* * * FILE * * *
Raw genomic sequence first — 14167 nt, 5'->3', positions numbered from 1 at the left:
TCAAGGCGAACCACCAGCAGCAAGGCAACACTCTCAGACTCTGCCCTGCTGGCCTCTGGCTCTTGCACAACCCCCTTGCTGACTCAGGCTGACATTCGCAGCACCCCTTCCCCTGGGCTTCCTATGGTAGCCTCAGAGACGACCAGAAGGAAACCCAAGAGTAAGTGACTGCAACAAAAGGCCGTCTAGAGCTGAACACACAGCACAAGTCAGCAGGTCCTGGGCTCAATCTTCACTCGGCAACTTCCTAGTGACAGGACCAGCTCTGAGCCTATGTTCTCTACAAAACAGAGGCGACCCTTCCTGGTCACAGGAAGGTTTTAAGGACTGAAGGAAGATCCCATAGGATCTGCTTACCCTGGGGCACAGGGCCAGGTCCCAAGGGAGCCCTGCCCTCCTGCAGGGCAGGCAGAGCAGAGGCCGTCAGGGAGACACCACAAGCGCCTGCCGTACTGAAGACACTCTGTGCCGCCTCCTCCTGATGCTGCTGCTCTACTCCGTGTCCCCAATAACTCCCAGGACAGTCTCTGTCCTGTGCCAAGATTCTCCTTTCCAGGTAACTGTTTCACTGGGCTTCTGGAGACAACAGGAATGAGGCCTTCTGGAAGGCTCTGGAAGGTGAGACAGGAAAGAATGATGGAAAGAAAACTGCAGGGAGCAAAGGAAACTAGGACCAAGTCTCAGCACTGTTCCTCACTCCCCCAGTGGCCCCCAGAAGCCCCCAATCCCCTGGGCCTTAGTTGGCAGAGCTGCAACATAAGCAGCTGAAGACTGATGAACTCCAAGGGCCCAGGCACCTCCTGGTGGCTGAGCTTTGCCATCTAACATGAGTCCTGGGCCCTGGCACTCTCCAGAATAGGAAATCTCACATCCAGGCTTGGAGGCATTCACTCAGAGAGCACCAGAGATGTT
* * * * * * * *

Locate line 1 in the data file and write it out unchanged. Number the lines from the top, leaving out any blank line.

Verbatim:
Raw genomic sequence first — 14167 nt, 5'->3', positions numbered from 1 at the left: